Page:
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In 2018, South Africa decriminalised possession and cultivation of Cannabis, but not for sale. The country also allows it for medical purposes. Nigeria of course, does not have to follow everything other countries implement, but developing the right knowledge and making adjustments where found logical, should be considered.
“The Global State of Hemp: 2019 Industry Outlook”, notes that a significant educational process will be required among lawmakers and cultivators throughout the African continent regarding the difference between hemp and marijuana, and about the range of ways in which hemp can be used to address the continent’s economic growth and development challenges.
Stigma against cannabis remains high in many parts of the continent, especially in traditionally religious countries, and hemp seeds are even considered poisonous in some quarters. As educational and regulatory development progresses, Africa will be positioned to capitalize on the opportunities to come with joining the global hemp industry.
It has been described as a medicinal plant with economic benefits, not one that should be abused, particularly in the absence of requisite legislation. As noted in earlier parts of the article, there are variations of the cannabis plant, with diverse uses and not all is reduced to ‘drug’ purposes.
Giadha Aguirre de Carcer, CEO & founder, New Frontier Data, a company that says it is providing transparency into the cannabis industry via unbiased vetted data & analytics reporting, told BusinessDay in an emailed note, that increasing knowledge is gradually changing how Cannabis is perceived across the world.
According to de Carcer, “in the past five years alone, cannabis perception has shifted dramatically away from a stigmatized drug, to a medicinal plant representing endless opportunities to generate revenue, combat the opioids epidemic, and support domestic socioeconomic growth.”
He further explained that as a result of increased availability and access to reliable data and mature research (accessible not only to regulators and financial stakeholders, but also patients and physicians), there is now a gradual expedited adoption and acceptance of cannabis and hemp production worldwide, with more than 50 nations having legalized medicinal cannabis programs.
Whether or not the approach to cannabis in Nigeria will become liberal, what is more important is developing the right knowledge on its potentials, and applications in different areas. The utilitarian purpose that can be developed for Cannabis should be as important as the perceived ills.
“Three of the world’s top 10 cannabis-consuming nations are in Africa, highlighting both the importance of cannabis reform and related business opportunities throughout the region,” said de Carcer, whose company states on its website that it takes no stance on the legalization of cannabis, rather, to provide data that will be used to make informed decisions in the growing industry.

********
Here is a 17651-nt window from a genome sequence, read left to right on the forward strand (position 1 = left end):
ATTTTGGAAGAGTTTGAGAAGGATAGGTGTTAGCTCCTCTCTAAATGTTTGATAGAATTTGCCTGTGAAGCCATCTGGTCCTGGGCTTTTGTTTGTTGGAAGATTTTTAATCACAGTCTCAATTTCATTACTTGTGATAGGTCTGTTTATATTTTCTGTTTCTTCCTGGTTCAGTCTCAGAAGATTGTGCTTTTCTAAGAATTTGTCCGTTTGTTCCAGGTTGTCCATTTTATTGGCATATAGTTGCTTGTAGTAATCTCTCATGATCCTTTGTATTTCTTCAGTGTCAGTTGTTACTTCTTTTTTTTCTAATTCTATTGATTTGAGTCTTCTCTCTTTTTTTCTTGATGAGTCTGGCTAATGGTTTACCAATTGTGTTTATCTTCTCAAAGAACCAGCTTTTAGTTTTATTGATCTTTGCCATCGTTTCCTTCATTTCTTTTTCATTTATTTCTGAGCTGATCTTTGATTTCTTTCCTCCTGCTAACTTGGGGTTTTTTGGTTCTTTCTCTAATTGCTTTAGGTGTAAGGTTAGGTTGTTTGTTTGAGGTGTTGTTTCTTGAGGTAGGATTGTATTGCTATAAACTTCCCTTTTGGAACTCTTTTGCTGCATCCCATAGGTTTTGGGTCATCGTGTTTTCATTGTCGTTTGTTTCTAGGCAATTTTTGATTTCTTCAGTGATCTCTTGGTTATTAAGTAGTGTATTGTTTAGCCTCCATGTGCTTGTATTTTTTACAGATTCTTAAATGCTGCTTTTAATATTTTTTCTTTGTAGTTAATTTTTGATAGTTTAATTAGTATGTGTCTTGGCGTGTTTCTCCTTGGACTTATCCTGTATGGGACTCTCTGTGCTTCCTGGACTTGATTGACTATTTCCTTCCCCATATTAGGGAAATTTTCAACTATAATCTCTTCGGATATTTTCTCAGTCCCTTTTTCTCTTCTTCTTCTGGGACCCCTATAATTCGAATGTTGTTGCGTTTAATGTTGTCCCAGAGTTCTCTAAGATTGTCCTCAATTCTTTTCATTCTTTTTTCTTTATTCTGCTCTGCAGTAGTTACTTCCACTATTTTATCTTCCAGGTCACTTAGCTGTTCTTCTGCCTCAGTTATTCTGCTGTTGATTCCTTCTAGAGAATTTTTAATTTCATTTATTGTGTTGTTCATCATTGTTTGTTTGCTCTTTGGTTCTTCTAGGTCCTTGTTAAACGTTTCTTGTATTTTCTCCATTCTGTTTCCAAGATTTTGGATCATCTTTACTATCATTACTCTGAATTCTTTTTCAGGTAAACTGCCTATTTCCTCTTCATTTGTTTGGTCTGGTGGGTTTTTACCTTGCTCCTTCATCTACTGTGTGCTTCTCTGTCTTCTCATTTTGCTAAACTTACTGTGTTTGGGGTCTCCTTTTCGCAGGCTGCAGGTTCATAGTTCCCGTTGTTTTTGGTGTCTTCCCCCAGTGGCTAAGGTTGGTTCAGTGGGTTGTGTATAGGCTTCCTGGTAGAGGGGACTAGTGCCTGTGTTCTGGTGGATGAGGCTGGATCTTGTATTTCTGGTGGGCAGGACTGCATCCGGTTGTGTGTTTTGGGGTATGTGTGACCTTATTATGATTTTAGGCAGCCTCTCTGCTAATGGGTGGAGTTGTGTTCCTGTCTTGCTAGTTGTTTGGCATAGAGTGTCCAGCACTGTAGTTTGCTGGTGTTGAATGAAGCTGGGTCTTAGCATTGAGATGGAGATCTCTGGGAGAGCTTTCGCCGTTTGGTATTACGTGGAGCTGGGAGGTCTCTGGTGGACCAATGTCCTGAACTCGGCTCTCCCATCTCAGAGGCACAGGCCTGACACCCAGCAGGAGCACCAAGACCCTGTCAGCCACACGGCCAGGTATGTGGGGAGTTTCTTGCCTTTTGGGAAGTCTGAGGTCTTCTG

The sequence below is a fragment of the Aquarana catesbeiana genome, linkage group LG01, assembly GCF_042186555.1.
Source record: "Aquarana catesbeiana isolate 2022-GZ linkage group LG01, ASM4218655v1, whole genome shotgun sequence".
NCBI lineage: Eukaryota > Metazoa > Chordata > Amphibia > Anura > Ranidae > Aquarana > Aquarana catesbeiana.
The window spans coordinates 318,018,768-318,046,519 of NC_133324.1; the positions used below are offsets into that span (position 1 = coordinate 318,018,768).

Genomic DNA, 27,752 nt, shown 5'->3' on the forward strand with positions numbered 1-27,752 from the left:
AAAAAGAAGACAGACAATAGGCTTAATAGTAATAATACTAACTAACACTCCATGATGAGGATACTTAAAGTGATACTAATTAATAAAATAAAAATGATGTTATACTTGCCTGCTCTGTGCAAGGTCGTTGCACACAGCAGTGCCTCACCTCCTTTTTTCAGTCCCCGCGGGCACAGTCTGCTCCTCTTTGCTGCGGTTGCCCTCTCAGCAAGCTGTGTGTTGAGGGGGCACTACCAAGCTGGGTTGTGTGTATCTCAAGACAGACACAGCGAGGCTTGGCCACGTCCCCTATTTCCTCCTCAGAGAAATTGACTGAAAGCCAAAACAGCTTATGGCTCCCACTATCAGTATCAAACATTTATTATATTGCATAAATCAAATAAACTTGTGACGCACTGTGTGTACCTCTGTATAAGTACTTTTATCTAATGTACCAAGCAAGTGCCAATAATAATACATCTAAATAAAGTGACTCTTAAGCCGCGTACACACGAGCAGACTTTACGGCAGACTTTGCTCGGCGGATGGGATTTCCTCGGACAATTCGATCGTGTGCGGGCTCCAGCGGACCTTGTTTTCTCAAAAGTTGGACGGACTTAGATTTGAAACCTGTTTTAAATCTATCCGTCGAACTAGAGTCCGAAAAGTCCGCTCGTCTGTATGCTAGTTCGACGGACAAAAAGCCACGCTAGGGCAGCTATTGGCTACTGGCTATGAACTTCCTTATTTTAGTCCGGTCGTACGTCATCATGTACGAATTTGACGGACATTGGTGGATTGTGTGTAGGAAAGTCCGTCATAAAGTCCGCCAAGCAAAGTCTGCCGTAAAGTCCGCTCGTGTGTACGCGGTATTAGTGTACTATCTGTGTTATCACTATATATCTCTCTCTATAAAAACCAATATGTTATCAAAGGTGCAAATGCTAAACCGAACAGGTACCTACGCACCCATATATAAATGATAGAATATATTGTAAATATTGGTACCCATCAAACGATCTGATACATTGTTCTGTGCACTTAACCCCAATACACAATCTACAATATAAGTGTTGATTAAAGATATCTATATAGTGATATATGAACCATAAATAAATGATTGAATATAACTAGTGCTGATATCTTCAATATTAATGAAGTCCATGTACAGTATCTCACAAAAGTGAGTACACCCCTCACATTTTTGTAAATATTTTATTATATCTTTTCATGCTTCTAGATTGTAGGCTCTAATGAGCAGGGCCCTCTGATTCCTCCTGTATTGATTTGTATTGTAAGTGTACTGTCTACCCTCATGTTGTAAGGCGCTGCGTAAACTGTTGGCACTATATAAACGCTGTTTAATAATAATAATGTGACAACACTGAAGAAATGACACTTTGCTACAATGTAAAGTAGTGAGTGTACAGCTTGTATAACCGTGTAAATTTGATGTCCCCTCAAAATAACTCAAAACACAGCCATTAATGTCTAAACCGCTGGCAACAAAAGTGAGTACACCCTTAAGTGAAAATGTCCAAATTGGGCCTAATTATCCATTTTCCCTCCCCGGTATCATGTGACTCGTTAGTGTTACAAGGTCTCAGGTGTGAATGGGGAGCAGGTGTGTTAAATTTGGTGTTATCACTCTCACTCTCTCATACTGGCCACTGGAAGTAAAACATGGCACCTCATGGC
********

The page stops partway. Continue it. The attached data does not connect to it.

In healthcare, Medical cannabis is used to reduce nausea and vomiting during chemotherapy for cancer patients, to improve appetite in people with HIV/AIDS, and to treat chronic pain and muscle spasms.
In Industrial Use (which applies strictly to hemp), Cannabis sativa cultivars are used for fibres due to their long stems. It refers to any industrial or foodstuff product that is not intended for use as a drug. Many countries regulate limits for the psychoactive compound (THC) concentrations in products labelled as hemp, making its industrial usage possible.
Cannabis for industrial uses is valuable in numerous commercial products, especially as fibre ranging from paper, cordage, construction material and textiles in general, to clothing. Hemp is described as stronger and longer-lasting than cotton. It is also a useful source of foodstuffs (hemp milk, hemp seed, hemp oil) and biofuels.
As part of what de Carcer describes as efforts to increase knowledge and drive discourse about Cannabis, the company’s next InterCannAlliance Symposium, scheduled for May 24-25, will be taking place in Victoria Falls. It will bring together high-ranking African government officials with African and European financial stakeholders to openly discuss socioeconomic impacts of hemp cultivation across the continent, and Africa’s unique potentialities to meet exploding European CBD demand.
As recommended in the “Global State of Hemp: 2019 Industry Outlook”, to increase adoption and accelerate education, Africa needs a unifying organization like the FAO, African Union, or African Development Bank to step forward and help countries establish a central set of regulatory standards to jump-start hemp pilot projects for research and commercial cultivation.
Such action, the report notes, could develop regulatory frameworks and standards to start a hemp industry and protect farmers afraid that ignorant and/or corrupt government officials might seize their crops.
Hemp, cannabis, marijuana, still confusing? Hopefully not, but if it still is, when policy makers in Nigeria decide to embrace knowledge and figure out a utilitarian direction for the country as it pertains to Cannabis, then all possible confusion will hopefully be cleared.